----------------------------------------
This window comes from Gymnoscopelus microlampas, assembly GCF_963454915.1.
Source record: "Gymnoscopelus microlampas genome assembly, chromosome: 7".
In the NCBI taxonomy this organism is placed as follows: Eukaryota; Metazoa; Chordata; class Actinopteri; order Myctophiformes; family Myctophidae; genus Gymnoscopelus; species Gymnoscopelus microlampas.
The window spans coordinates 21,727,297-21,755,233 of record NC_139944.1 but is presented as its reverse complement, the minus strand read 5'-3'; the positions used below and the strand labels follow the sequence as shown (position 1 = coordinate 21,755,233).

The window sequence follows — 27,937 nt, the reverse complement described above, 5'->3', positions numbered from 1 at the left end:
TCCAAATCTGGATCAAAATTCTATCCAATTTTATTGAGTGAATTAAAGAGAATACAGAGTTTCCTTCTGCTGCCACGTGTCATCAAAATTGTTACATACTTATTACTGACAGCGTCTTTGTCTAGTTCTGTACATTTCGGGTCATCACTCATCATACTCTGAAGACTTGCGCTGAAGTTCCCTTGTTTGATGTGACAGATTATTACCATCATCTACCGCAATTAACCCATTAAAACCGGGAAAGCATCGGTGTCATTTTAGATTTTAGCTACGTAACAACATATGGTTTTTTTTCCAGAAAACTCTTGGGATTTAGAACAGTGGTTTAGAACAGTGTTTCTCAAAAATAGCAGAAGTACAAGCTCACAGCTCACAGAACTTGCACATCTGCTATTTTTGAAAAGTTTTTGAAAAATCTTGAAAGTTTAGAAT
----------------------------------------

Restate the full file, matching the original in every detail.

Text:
This window comes from Gymnoscopelus microlampas, assembly GCF_963454915.1.
Source record: "Gymnoscopelus microlampas genome assembly, chromosome: 7".
In the NCBI taxonomy this organism is placed as follows: Eukaryota; Metazoa; Chordata; class Actinopteri; order Myctophiformes; family Myctophidae; genus Gymnoscopelus; species Gymnoscopelus microlampas.
The window spans coordinates 21,727,297-21,755,233 of record NC_139944.1 but is presented as its reverse complement, the minus strand read 5'-3'; the positions used below and the strand labels follow the sequence as shown (position 1 = coordinate 21,755,233).

The window sequence follows — 27,937 nt, the reverse complement described above, 5'->3', positions numbered from 1 at the left end:
TCCAAATCTGGATCAAAATTCTATCCAATTTTATTGAGTGAATTAAAGAGAATACAGAGTTTCCTTCTGCTGCCACGTGTCATCAAAATTGTTACATACTTATTACTGACAGCGTCTTTGTCTAGTTCTGTACATTTCGGGTCATCACTCATCATACTCTGAAGACTTGCGCTGAAGTTCCCTTGTTTGATGTGACAGATTATTACCATCATCTACCGCAATTAACCCATTAAAACCGGGAAAGCATCGGTGTCATTTTAGATTTTAGCTACGTAACAACATATGGTTTTTTTTCCAGAAAACTCTTGGGATTTAGAACAGTGGTTTAGAACAGTGTTTCTCAAAAATAGCAGAAGTACAAGCTCACAGCTCACAGAACTTGCACATCTGCTATTTTTGAAAAGTTTTTGAAAAATCTTGAAAGTTTAGAAT